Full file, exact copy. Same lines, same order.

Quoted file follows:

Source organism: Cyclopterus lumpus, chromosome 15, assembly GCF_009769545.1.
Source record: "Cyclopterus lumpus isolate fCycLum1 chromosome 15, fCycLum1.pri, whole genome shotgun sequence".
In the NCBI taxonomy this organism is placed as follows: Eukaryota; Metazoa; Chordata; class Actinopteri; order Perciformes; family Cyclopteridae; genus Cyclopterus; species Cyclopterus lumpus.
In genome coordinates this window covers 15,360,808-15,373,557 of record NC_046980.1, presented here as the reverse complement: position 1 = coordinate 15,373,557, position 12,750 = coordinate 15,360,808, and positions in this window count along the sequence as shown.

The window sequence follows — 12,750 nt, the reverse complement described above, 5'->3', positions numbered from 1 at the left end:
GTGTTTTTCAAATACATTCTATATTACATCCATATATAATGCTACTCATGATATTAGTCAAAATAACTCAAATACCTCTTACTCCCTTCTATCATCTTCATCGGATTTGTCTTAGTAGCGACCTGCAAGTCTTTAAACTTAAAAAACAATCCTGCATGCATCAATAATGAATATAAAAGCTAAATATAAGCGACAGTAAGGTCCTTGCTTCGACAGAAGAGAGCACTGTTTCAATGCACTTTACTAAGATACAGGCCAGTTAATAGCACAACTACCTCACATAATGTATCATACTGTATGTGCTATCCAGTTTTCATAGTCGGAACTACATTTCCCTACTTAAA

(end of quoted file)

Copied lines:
Source organism: Cyclopterus lumpus, chromosome 15, assembly GCF_009769545.1.
Source record: "Cyclopterus lumpus isolate fCycLum1 chromosome 15, fCycLum1.pri, whole genome shotgun sequence".
In the NCBI taxonomy this organism is placed as follows: Eukaryota; Metazoa; Chordata; class Actinopteri; order Perciformes; family Cyclopteridae; genus Cyclopterus; species Cyclopterus lumpus.
In genome coordinates this window covers 15,360,808-15,373,557 of record NC_046980.1, presented here as the reverse complement: position 1 = coordinate 15,373,557, position 12,750 = coordinate 15,360,808, and positions in this window count along the sequence as shown.

The window sequence follows — 12,750 nt, the reverse complement described above, 5'->3', positions numbered from 1 at the left end:
GTGTTTTTCAAATACATTCTATATTACATCCATATATAATGCTACTCATGATATTAGTCAAAATAACTCAAATACCTCTTACTCCCTTCTATCATCTTCATCGGATTTGTCTTAGTAGCGACCTGCAAGTCTTTAAACTTAAAAAACAATCCTGCATGCATCAATAATGAATATAAAAGCTAAATATAAGCGACAGTAAGGTCCTTGCTTCGACAGAAGAGAGCACTGTTTCAATGCACTTTACTAAGATACAGGCCAGTTAATAGCACAACTACCTCACATAATGTATCATACTGTATGTGCTATCCAGTTTTCATAGTCGGAACTACATTTCCCTACTTAAA